Tripping On Life

Lin Shaye (Photo credit: Amanda Rebholz)

Lin Shaye (Photo credit: Amanda Rebholz)

By: Darryl Reilly

Life is LOUD… Life is GOOD… Life is OURS…

This is a representative portion from Daytime Emmy Award-winner performer Lin Shaye’s nostalgic self-written autobiographical solo play, Tripping on Life. Ms. Shaye is a prolific screen actress whose first credit is 1975’s Hester Street as “Whore.” A Nightmare on Elm Street, Critters, Dumb and Dumber and Kingpin, are also on her lengthy filmography. Shaye possesses a soothing melodious voice and a wryly rich stage persona reminiscent of Elaine May. In Tripping on Life, the sleek and personable Shaye recounts for over an hour, heartfelt indelible events from her life mostly taking place in dreamy and druggy California. These incidents are from 1968, when she married musician Marshall Rubinoff, and in 1966, when she met Mr. Rubinoff as a theater student at the University of Michigan where they performed in Bye Bye Birdie.

Without one word, I just jumped on the back of his bike, …which magically…. started up with no problem at all… and off we went: my arms around his waist, our long hair flying, no helmets, no gear, just whooping in the wind, like we had known each other forever… and EVER,
….with NO idea where we were going.

Lin Shaye (Photo credit: Robert Galinsky)

The show’s conceit is established in its opening sequence. Shaye is seen sitting at a table writing down her recollections on a sheaf of papers. She holds this manuscript throughout the presentation and chronically refers to it; Tripping on Life is a staged reading. Shaye’s literary writing is intercut with presentational directions as in a screenplay. It is an assemblage of honed kaleidoscopic details which are colored by sunnily youthful wonderment, eloquent anguish and distant perspective. Shaye evokes these tones during her appealing performance where she sometimes enacts other characters such as a colorful police officer. Tripping on Life is a decidedly idiosyncratic theater piece that has been given theatrical polish.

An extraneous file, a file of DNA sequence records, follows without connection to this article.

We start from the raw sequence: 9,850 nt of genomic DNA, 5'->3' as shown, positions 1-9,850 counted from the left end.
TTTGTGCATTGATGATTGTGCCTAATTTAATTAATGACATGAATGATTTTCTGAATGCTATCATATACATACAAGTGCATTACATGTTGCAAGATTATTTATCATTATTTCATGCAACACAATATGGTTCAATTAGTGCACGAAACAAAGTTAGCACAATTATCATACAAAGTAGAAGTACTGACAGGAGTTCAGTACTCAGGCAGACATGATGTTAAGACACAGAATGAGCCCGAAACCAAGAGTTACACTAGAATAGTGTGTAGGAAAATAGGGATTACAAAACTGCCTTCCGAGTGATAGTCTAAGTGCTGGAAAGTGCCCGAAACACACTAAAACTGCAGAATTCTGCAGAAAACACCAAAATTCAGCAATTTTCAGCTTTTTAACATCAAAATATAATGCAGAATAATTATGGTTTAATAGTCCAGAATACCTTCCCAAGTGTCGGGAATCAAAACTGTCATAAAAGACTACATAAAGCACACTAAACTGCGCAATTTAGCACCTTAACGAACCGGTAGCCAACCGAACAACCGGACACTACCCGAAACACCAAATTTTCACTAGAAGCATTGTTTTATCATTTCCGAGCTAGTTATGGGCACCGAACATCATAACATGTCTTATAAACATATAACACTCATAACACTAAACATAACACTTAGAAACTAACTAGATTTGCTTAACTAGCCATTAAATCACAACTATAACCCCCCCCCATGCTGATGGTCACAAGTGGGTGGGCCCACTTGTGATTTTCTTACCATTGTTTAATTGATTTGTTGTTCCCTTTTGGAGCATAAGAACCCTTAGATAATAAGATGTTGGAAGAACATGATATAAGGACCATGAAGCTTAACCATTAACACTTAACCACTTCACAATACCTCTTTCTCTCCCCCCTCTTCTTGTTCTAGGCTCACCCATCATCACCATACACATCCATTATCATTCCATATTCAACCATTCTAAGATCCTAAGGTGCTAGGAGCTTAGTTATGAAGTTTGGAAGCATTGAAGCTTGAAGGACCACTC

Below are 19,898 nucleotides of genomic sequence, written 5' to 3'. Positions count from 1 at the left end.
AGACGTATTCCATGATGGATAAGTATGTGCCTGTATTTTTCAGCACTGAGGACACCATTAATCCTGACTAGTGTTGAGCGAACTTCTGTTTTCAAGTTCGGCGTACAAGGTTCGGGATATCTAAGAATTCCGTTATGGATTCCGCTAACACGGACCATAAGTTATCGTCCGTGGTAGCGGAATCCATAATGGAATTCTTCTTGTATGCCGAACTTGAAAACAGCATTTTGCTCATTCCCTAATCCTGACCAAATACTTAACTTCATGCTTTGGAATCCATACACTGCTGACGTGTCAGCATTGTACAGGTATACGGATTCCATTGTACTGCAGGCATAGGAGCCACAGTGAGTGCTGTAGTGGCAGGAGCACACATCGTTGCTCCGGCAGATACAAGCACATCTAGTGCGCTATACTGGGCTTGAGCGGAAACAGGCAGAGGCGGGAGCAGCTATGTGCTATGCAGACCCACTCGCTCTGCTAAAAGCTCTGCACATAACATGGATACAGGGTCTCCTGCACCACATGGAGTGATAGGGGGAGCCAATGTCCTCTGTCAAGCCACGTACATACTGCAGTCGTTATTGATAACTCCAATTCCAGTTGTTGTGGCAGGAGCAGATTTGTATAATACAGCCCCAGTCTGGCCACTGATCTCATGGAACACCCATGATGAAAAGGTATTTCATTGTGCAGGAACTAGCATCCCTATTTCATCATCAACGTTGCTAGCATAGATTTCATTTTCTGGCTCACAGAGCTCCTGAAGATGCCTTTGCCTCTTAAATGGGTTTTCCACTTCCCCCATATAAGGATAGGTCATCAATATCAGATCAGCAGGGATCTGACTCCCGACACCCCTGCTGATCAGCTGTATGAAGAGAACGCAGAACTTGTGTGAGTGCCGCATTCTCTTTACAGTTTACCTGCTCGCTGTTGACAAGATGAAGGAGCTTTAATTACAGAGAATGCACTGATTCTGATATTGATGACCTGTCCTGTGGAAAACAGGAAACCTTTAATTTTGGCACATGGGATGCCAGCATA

Director Robert Galinsky variably positions Shaye achieving visual variety, emphasis and momentum on the stage which is bare except for a table, chairs and a pivotal motorcycle. Co-lighting and visual designers Joshua White and Marian Saunders provide atmospheric and dramatic hues, sharp blackouts, and appropriately psychedelic projections which all perfectly complement Shaye’s reminiscences. Lee Landey’s roaring sound design realizes original rock melodies that are periodically played and motorcycle rumbles.

Lin Shaye (Photo credit: Amanda Rebholz)

Tripping on Life succeeds as a wistful theatrical memoir through its born to be wild theme.

Tripping On Life (through October 8, 2023)
Theatre Row, 410 West 42nd Street, in Manhattan
For tickets, visit
Running time: 70 minutes without an intermission


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